Being Prepared and Knowing Athletes Key to Preventing Heart Issues

September 19, 2017

With the latest news about heart issues among our coaches, it is a good reminder about the importance of being prepared for such situations.  In your coaching career you may never be confronted with a life or death heart problem in your class or with your team. However, if such a situation appears out of nowhere, your knowledge and preparation will be the determining factor whether someone very close to you may live or die. A general knowledge of heart related issues, CPR training, defibrillators (AED) location and knowledge and knowing which of your students and coaches may be more susceptible to cardiac events falls under the all ready heavy responsibility of the head coach.

Here are some tips that may help from the National Center for Sports Safety.

 

The Heart: What to Know
Excerpts from the PREPARE Manual

HEART

Anatomy 
  • The heart is the main pumping mechanism.
  • It circulates oxygenated blood throughout the body to the working tissues.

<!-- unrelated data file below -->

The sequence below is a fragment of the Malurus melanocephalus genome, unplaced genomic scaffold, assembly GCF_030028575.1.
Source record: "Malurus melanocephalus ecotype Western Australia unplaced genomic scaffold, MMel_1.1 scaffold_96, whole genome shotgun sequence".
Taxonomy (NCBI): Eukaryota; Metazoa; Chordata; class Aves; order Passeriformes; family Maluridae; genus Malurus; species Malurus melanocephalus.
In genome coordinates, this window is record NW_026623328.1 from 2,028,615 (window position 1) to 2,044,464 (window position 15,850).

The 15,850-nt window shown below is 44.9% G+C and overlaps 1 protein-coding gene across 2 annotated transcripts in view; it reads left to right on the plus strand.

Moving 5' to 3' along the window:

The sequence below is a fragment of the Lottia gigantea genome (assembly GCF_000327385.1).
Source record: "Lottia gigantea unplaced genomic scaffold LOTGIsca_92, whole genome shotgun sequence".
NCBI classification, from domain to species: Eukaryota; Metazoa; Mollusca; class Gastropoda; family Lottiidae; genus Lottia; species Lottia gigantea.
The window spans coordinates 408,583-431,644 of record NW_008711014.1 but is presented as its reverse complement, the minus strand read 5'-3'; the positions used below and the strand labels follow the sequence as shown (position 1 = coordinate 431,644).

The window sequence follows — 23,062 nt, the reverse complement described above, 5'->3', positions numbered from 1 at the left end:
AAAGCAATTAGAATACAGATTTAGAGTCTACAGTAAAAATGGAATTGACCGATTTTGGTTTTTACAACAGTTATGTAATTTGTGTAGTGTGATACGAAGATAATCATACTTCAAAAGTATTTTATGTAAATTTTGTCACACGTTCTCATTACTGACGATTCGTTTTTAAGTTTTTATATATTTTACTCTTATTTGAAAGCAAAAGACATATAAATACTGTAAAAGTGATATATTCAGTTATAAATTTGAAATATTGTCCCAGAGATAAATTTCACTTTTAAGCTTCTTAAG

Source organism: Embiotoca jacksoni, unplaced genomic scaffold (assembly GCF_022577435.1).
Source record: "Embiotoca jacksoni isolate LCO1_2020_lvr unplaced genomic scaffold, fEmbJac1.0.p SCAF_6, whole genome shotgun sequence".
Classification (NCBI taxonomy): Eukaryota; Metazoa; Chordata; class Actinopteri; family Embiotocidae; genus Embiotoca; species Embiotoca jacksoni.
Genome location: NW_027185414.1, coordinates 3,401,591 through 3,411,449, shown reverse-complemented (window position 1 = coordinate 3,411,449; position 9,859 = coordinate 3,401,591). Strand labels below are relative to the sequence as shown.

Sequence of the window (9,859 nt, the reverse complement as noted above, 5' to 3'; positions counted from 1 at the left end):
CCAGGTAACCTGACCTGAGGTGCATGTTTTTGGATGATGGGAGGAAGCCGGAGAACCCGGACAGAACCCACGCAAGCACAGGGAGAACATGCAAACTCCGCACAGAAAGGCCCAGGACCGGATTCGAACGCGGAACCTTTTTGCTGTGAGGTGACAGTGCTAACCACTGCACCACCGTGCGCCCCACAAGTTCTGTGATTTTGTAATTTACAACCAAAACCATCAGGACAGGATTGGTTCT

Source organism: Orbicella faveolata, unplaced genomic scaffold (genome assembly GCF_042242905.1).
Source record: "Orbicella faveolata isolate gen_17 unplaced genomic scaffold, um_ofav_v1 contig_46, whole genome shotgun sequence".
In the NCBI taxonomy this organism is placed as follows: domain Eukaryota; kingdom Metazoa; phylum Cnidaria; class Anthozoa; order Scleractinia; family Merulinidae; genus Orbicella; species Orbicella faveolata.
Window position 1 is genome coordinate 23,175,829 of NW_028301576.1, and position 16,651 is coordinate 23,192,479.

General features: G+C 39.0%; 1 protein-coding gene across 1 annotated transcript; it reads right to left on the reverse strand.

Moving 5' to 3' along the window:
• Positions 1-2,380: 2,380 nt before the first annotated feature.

• The adult heart lies under the sternum, slightly to the left, between the lungs and in front of the vertebral column.
  • The heart is about the size of a clenched fist.
  • The heart muscle consists of 4 chambers: right atria, left atria, right ventricle, left ventricle
Know Your Athlete
  • Pre-participation screenings (the most vital part of all sports programs)
  • History (any family history of heart disease, prior surgeries etc)
  • WPW (Wolff Parkinson White)
  • A normal cardiac cycle includes two sounds. Often referred as “lubb-dupp.”
  • An abnormal sound is called a murmur.
  • A murmur occurs because of some defect in one of the valves/chambers within the heart.
  • Many murmurs will be heard in babies, but does not affect them when they are older.
  • It is important to note if an athlete has a murmur.
  • *Note* A murmur DOES NOT NECESSARILY disqualify them from play (Some murmurs can be associated with conditions that can be life-threatening to athletes. i.e. Hypertrophic Obstructive Cardiomyopathy = HOCM)
  • Further workup may be needed for clearance, but it is just to further investigate what the physician heard and to make sure the athlete is safefor participation.

Signs & Symptoms of a Heart Condition

  • Chest tightening
  • Pressure in the chest
  • “Gas bubble” feeling
  • Pain radiating into left arm/left side
  • Shortness of breath
  • May be gasping
  • Dizziness
  • Athlete may collapse for no apparent reason